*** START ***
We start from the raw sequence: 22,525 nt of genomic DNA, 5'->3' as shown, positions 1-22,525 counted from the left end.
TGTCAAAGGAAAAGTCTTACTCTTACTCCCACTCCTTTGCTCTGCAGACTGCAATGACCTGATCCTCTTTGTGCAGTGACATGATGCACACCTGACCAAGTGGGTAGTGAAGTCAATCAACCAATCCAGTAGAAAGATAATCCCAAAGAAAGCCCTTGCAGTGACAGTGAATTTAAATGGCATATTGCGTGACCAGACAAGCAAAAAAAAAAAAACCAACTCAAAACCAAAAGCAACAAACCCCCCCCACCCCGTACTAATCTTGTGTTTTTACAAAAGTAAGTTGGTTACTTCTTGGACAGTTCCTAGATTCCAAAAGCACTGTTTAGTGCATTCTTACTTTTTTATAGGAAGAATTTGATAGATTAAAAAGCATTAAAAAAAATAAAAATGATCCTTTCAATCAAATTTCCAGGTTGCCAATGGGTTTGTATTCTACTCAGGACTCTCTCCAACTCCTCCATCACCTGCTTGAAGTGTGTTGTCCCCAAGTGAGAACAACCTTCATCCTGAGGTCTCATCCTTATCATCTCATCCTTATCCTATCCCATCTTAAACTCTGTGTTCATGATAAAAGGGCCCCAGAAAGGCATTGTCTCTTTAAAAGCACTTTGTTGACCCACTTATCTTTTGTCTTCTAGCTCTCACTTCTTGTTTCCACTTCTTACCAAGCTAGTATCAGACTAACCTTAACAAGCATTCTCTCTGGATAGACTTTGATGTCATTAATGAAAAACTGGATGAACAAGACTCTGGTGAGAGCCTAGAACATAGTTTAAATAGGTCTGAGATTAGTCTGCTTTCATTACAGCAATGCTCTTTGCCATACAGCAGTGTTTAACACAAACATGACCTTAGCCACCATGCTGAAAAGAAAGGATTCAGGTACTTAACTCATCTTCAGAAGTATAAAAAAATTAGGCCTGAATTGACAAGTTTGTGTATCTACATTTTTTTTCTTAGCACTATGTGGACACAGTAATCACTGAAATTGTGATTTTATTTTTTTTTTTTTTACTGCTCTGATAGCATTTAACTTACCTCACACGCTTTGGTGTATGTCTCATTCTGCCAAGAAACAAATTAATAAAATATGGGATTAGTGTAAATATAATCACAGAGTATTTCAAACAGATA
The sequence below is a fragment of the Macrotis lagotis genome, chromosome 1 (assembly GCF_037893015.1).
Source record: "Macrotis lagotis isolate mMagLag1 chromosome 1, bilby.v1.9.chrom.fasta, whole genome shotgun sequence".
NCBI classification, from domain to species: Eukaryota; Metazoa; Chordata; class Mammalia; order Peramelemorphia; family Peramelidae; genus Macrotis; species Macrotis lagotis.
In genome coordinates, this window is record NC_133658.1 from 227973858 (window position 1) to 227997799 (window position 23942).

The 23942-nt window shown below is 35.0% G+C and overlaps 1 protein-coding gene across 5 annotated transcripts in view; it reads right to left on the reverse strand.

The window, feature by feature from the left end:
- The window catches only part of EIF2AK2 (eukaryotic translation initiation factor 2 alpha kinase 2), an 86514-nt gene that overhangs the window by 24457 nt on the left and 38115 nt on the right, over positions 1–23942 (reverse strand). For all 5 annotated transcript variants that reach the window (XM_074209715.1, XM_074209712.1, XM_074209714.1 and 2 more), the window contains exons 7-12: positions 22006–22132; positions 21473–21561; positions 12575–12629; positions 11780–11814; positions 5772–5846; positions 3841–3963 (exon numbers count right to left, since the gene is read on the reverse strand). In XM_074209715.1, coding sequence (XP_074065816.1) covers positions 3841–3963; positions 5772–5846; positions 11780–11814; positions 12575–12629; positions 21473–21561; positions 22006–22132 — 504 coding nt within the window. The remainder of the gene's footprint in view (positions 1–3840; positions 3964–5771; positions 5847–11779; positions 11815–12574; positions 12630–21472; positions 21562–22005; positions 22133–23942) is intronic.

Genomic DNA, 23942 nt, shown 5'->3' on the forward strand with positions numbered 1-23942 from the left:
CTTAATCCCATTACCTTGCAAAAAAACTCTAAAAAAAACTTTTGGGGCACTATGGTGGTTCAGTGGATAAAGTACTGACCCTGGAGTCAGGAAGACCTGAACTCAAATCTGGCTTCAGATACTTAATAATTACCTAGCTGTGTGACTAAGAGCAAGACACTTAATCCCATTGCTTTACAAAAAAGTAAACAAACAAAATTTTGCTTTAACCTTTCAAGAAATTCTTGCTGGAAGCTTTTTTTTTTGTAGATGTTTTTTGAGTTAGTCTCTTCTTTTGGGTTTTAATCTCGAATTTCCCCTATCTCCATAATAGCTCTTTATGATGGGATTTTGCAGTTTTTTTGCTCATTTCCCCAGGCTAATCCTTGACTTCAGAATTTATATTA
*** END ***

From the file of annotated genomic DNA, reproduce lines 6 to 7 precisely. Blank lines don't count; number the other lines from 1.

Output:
In genome coordinates, this window is record NC_133658.1 from 227973858 (window position 1) to 227997799 (window position 23942).

The 23942-nt window shown below is 35.0% G+C and overlaps 1 protein-coding gene across 5 annotated transcripts in view; it reads right to left on the reverse strand.